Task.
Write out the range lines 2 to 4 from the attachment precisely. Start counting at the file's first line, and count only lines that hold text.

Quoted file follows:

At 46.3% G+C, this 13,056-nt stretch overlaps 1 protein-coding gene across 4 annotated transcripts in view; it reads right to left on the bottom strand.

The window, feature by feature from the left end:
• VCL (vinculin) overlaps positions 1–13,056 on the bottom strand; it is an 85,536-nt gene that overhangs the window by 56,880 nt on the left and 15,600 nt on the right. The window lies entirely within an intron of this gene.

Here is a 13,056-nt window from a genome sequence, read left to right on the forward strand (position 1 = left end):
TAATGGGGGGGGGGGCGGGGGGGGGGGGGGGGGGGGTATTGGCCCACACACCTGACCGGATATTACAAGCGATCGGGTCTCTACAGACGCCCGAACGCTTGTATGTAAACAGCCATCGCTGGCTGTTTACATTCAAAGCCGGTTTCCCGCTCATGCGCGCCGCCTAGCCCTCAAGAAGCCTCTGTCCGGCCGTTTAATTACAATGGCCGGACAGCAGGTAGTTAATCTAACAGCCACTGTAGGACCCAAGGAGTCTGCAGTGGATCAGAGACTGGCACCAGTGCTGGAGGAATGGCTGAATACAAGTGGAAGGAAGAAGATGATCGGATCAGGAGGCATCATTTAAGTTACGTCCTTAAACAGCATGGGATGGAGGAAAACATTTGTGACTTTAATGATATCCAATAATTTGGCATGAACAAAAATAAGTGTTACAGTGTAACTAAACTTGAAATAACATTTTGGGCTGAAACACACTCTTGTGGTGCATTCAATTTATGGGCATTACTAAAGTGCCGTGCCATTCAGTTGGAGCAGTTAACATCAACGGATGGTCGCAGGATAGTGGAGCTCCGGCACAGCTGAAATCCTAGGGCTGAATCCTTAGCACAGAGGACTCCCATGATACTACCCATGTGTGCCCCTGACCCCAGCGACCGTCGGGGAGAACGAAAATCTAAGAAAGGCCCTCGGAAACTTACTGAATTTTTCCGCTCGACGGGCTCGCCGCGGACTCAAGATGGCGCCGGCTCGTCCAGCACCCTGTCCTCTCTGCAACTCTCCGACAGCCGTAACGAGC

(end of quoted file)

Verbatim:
The window, feature by feature from the left end:
• VCL (vinculin) overlaps positions 1–13,056 on the bottom strand; it is an 85,536-nt gene that overhangs the window by 56,880 nt on the left and 15,600 nt on the right. The window lies entirely within an intron of this gene.

Here is a 13,056-nt window from a genome sequence, read left to right on the forward strand (position 1 = left end):